Although new cancer treatment methods developed in the past decade have shown promise in minimally or noninvasive eradication of tumors, surgery remains the primary treatment paradigm for most solid tumors. Surgeons previously relied on pre-operative images for tumor resection, but recent efforts to provide image guidance in the operating room have significantly improved tumor localization. Optical imaging techniques, in particular, have found a niche in the operating room because of their relatively low cost, use of non-ionizing radiation, fast data acquisition, and real-time image guidance. However, microscopic optical technologies have small field of view, which confines their use to sampling small tissue volumes. Current intraoperative planar imaging systems display 2D images on computer monitors, requiring the surgeon to alternate between the surgical site and the monitor. The large size of these systems challenges their use in small surgical suites and hampers portability. Tomographic approaches are capable of 3D display, but the complex instrumentation and intensive image analysis precludes real-time feedback and may require steep learning curve for operators. Another related overarching problem is the prevalence of positive surgical margins because of the lack of a reliable imaging agent for intraoperative surgical margin assessment, leading to costly repeat visits. Therefore, there is a compelling need to develop an accurate, affordable, user-friendly, portable, and versatile intraoperative imaging system with real-time imaging capability. The technology platform should also be able of providing real-time assessment of surgical margins. To accomplish these goals, we will develop an intra-operative near-infrared (NIR) fluorescence/reflectance 3D imaging goggle system that can accurately image tumor boundaries, small positive nodules, and provide image guidance in real-time. Intraoperative surgical margin assessment will be aided by a tumor-selective optical imaging agent optimized for the goggle system. At the development stage, the goggle system will use information from the molecular probe to optimize the detection scheme. Specifically, we will develop and optimize a hands-free 3D head-mounted fluorescence imaging and display system, and a near infrared imaging agent for in vivo staining of tumor margins. We will then use the goggle system for molecular imaging of small animal models of breast cancer, as well as canine breast cancer patients. Pharmacology and safety data generated from these studies will be used for investigational new drug (IND) and device exemption (IDE) application to the FDA.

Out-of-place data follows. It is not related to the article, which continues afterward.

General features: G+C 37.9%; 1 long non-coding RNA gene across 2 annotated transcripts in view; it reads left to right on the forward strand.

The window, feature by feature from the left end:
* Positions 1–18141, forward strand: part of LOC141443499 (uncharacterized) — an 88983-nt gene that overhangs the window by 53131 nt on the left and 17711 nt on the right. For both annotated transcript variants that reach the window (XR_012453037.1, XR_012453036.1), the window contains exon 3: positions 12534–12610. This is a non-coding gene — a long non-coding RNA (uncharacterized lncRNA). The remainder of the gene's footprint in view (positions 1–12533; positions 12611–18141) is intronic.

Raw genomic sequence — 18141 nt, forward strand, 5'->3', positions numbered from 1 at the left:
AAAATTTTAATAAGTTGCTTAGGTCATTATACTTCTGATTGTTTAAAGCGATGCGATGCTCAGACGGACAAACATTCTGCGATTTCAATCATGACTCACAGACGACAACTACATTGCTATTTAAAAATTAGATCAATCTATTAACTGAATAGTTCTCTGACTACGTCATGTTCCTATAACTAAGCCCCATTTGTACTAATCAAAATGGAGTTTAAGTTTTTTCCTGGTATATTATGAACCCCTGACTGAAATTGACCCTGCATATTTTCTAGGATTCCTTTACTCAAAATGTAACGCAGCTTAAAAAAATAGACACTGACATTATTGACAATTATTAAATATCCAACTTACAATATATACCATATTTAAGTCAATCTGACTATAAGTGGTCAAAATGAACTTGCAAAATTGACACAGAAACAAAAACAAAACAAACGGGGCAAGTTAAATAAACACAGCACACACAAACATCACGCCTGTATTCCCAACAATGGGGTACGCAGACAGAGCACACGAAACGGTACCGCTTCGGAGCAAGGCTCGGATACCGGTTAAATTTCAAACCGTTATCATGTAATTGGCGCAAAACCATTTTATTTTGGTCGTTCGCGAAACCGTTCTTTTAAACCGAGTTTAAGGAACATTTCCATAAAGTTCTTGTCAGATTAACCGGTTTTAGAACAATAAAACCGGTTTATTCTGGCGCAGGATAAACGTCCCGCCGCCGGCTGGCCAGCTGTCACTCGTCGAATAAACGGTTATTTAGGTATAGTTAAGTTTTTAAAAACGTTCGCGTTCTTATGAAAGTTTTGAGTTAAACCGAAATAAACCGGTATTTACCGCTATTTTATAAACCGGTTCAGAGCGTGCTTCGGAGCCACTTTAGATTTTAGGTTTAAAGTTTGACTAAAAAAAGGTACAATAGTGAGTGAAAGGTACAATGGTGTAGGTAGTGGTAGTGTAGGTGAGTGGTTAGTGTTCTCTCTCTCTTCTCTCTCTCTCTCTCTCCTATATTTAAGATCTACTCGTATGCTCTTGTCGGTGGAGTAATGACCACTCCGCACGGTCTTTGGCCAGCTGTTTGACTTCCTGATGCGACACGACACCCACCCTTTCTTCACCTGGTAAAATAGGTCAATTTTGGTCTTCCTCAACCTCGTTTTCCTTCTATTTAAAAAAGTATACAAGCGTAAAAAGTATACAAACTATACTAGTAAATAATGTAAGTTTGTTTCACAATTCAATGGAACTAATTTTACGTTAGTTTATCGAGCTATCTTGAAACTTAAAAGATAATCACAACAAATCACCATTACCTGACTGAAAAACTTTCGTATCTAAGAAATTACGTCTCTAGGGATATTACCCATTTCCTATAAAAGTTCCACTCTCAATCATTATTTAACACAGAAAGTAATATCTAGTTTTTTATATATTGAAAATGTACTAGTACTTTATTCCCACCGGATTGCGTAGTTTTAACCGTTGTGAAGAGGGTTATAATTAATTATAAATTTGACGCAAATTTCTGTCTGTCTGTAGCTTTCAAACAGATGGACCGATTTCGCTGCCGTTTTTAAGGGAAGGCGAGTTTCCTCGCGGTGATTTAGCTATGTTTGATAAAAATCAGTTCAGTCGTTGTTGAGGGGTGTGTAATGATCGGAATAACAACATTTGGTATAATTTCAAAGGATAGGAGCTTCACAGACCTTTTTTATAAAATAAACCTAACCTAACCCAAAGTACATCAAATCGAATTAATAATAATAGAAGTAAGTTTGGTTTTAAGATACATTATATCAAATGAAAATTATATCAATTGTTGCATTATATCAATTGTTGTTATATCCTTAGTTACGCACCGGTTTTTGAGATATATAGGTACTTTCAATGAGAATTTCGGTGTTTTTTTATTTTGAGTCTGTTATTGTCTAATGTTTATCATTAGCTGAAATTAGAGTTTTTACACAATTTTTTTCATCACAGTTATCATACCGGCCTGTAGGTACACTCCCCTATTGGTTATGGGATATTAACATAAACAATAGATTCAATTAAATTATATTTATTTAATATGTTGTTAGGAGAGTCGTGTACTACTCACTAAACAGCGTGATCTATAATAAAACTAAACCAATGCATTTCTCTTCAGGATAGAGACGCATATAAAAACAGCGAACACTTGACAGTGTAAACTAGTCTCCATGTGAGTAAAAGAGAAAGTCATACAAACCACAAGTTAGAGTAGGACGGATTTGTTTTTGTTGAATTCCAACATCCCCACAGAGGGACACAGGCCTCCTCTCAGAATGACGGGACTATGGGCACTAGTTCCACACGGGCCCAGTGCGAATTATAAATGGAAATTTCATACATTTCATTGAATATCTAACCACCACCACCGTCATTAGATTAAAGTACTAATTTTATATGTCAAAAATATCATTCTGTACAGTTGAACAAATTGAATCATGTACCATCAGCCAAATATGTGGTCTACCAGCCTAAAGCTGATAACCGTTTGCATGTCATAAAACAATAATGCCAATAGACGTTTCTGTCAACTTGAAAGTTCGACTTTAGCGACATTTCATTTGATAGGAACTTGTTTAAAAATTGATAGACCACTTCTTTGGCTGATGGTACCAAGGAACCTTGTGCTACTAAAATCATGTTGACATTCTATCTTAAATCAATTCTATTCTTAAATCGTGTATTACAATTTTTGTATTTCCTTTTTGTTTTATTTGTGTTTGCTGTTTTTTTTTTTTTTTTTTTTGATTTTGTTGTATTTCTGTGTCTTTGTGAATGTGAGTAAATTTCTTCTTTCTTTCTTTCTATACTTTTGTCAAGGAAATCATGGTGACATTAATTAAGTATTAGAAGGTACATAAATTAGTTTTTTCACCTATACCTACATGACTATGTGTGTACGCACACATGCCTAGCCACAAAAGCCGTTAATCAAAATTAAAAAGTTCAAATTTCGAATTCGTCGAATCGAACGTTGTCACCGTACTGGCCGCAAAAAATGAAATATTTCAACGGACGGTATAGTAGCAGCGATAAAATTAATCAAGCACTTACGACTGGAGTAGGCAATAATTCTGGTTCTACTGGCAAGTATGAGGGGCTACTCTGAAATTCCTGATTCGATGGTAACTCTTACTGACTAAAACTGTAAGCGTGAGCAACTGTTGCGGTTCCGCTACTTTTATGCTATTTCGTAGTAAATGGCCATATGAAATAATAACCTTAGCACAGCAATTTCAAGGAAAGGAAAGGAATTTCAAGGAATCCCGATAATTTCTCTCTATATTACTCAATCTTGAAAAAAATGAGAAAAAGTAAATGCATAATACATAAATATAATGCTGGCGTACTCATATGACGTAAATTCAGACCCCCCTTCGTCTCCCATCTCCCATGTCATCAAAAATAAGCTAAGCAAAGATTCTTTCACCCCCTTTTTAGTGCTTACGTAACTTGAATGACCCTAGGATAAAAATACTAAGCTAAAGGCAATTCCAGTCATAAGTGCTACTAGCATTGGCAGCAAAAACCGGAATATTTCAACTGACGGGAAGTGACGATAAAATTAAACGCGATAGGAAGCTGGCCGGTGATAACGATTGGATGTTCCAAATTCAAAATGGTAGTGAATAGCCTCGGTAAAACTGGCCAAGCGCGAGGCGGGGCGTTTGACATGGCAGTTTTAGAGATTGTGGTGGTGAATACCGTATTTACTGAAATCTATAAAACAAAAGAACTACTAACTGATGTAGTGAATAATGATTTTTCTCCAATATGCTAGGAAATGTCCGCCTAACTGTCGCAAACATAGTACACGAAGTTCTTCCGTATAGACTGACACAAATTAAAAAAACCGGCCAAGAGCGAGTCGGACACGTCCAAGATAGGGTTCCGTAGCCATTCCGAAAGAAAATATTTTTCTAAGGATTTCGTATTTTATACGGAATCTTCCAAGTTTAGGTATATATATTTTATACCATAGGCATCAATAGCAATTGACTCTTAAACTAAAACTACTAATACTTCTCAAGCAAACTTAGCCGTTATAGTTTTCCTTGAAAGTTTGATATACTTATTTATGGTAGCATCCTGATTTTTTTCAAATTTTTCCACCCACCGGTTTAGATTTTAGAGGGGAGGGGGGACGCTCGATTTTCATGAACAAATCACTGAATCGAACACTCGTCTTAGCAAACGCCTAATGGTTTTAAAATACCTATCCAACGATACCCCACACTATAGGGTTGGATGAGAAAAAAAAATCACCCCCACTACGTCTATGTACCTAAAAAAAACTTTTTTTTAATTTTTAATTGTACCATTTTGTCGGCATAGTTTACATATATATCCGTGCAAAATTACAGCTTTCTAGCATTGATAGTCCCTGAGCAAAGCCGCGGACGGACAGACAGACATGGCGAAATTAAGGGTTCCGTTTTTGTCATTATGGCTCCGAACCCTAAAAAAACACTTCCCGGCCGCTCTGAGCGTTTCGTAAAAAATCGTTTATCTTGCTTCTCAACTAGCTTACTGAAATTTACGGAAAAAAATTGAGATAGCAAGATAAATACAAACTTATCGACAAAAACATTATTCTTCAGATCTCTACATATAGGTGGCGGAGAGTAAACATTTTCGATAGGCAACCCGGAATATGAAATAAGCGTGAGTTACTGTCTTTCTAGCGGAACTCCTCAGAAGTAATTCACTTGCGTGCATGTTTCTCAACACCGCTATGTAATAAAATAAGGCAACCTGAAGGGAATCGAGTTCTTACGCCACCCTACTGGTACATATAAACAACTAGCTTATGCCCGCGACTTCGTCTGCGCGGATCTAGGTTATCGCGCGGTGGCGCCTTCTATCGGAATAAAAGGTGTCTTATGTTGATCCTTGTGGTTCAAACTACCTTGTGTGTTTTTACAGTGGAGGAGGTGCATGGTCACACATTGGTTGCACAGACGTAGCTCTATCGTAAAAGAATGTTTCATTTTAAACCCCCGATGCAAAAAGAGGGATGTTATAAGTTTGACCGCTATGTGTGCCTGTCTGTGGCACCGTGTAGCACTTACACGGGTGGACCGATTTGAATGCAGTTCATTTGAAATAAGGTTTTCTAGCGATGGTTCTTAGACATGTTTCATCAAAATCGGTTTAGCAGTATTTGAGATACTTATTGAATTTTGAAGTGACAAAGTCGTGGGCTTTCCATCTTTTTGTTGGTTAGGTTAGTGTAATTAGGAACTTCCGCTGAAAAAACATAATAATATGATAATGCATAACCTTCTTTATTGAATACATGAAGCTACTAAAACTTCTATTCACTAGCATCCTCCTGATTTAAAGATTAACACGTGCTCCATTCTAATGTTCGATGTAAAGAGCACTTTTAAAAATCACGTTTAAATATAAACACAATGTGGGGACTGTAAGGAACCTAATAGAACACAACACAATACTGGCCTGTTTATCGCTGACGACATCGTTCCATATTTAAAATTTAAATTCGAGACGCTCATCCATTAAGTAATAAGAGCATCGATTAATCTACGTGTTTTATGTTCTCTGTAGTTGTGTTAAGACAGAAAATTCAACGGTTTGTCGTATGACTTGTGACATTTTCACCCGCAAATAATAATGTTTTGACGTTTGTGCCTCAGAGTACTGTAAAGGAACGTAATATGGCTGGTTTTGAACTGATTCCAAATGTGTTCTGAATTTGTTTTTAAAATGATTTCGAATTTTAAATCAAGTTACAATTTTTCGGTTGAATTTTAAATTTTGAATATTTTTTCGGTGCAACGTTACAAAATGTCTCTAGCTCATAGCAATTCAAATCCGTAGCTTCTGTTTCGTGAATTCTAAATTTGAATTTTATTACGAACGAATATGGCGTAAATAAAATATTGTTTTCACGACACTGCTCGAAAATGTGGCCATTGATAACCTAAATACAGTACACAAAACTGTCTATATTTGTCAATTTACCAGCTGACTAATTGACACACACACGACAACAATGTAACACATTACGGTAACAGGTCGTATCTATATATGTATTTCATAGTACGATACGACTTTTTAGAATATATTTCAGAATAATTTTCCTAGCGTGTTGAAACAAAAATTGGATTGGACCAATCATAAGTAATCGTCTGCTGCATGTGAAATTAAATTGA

We will develop a simple wearable imaging system to guide surgeons in visualizing tumors in the operating room. Detection of tumor boundaries will be accomplished with a near-infrared fluorescent molecular probe. The synergistic coupling of tumor-selective fluorescent molecular probe with real-time fluorescence imaging using the goggle system will prevent the need for revisits to remove additional tumors missed during the first procedure, thereby saving costs and undue stress to patients.
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